Jesus: The Light of the World

Jesus' presence is that inextinguishable flame of hope that changes utter darkness into a dramatic backdrop for light.

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- Posted on May 26, 2015

Jesus is The Light of the World

“The light shines in darkness and the darkness doesn’t extinguish the light.” John 1:5 (CEB)

When my grandchildren have a sleepover at our house, they always ask me to leave the guest room door open and the hall light on. That’s understandable. It isn’t only children who are uncomfortable sleeping in an unfamiliar room with no night light.

The door needs to remain open only a small crack for them to see well enough to know where they are, to be reassured, reoriented. As I narrow the door opening, I can hear their protests forming. But they soon realize the truth. It doesn’t take much light to navigate in a darkened room.

Science tells us the human eye can detect the flame of a single candle from as far away as ten miles in otherwise complete darkness. Imagine. The circle of our inky crisis may seem to stretch ten miles in every direction. A single candle flame means it’s no longer abject darkness.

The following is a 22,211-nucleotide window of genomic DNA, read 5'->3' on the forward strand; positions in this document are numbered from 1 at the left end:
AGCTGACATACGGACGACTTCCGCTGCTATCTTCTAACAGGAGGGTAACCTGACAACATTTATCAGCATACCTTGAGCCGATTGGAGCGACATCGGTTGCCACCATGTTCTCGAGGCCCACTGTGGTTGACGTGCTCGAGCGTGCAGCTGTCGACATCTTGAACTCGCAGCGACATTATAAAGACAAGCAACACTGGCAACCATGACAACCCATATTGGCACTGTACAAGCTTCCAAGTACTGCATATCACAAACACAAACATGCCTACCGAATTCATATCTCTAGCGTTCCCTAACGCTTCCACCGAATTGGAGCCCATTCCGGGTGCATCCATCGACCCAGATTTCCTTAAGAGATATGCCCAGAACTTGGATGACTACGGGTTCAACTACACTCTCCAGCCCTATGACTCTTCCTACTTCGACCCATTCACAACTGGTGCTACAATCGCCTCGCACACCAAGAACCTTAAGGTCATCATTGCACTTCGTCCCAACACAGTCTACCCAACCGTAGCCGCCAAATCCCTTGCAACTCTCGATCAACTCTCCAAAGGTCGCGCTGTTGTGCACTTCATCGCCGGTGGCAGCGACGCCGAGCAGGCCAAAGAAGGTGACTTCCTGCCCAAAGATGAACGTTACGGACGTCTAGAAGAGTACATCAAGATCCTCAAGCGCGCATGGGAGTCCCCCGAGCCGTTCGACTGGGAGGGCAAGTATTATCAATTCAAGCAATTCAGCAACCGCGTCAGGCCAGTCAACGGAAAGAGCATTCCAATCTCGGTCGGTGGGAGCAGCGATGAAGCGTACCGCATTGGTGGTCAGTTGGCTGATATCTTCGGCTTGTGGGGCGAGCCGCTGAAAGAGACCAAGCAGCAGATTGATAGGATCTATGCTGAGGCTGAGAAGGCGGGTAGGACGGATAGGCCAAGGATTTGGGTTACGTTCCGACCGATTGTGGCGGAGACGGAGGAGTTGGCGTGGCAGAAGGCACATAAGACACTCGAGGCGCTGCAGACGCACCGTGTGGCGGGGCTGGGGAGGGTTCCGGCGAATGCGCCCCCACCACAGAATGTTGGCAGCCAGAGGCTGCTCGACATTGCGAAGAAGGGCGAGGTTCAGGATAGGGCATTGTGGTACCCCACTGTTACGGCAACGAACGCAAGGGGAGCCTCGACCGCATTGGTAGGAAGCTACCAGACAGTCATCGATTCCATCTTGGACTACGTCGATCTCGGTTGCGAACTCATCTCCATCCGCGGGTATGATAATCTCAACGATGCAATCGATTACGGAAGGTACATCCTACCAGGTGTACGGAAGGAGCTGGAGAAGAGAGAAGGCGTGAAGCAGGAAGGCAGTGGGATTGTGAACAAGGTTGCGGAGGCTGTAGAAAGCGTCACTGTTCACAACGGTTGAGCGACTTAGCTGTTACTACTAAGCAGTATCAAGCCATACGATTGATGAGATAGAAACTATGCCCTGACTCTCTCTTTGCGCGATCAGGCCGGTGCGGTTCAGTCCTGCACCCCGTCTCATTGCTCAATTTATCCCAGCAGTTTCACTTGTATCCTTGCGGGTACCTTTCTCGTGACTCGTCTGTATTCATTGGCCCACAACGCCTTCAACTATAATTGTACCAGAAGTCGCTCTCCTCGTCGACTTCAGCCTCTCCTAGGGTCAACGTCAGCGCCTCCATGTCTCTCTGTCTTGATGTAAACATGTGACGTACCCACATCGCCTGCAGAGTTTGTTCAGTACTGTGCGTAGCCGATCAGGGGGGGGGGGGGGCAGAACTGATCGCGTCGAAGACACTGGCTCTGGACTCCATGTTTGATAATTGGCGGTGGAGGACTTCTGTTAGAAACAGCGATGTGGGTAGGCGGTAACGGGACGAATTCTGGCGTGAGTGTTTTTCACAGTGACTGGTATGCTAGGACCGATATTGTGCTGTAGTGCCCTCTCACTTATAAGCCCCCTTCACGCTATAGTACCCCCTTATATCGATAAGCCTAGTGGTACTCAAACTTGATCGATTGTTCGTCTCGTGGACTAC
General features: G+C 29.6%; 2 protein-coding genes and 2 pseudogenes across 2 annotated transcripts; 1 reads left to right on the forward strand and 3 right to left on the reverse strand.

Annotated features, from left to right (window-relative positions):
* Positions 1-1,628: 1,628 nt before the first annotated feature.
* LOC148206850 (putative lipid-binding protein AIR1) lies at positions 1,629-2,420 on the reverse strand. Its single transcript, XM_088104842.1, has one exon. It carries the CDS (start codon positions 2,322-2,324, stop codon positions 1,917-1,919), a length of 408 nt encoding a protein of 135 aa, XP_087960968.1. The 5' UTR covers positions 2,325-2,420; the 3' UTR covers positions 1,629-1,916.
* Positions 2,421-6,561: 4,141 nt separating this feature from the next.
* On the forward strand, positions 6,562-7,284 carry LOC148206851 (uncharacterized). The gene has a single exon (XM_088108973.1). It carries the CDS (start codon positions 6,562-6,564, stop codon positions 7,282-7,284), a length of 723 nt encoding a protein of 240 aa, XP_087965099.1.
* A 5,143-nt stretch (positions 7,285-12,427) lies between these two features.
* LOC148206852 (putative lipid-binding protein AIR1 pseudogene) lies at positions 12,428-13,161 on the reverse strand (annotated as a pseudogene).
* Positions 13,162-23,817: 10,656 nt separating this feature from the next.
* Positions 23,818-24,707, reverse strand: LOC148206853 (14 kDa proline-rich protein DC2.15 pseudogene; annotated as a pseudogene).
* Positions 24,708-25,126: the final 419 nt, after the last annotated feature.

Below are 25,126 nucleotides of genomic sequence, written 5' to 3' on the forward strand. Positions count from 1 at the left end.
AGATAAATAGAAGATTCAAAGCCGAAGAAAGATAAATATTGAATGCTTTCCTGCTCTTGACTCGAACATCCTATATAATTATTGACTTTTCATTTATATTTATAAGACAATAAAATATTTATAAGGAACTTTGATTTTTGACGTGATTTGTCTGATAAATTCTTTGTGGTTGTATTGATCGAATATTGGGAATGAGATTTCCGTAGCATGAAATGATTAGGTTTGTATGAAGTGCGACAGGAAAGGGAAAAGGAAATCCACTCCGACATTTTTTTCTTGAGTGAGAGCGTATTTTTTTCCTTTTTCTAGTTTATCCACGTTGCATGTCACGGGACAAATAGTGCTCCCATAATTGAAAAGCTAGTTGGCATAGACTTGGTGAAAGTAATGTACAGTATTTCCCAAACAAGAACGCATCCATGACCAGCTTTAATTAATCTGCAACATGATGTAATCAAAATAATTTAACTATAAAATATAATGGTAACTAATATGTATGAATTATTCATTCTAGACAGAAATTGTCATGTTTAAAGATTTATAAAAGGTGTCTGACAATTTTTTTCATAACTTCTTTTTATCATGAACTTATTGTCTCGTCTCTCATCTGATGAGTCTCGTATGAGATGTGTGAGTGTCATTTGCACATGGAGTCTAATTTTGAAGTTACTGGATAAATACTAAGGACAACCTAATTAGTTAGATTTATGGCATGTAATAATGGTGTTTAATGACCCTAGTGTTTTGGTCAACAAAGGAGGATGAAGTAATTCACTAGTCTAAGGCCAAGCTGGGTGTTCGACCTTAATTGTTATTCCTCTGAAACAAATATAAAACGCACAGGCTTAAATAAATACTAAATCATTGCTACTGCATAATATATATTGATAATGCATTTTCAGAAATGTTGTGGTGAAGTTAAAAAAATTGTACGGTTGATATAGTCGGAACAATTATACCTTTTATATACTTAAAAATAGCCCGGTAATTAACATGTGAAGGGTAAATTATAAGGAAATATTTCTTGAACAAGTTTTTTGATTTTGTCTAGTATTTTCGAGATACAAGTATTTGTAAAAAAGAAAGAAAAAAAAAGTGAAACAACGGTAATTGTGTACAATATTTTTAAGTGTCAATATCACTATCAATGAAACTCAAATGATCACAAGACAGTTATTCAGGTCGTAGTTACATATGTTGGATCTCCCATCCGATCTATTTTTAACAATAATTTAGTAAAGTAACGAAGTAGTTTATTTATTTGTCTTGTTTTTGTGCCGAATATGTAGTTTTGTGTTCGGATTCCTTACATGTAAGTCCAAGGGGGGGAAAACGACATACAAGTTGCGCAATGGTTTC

A single flame can tell us we’re not completely in the dark, not completely immersed in the anxieties and traumas. Our situation has not dropped us into a windowless cave with the opening sealed shut...as long as Jesus is there.

For good reason, Jesus is called the Light of the World. His presence is that inextinguishable flame of hope that changes utter darkness into a dramatic backdrop for light. How dark a cancer diagnosis can seem. How dark the loss of a loved one. How dark a child’s unwise choices. How dark an unexpected job loss. How dark the death of a dream.

The dark loses its dominance in the presence of light. It only wins if it can snuff the light. And it can’t. There, in the darkness, the brilliant, darkness-dispelling light of Jesus changes everything.

Faith Step: Do a Bible word search for passages that link Jesus and light. Linger over those verses as hope-givers for your next or current concern.

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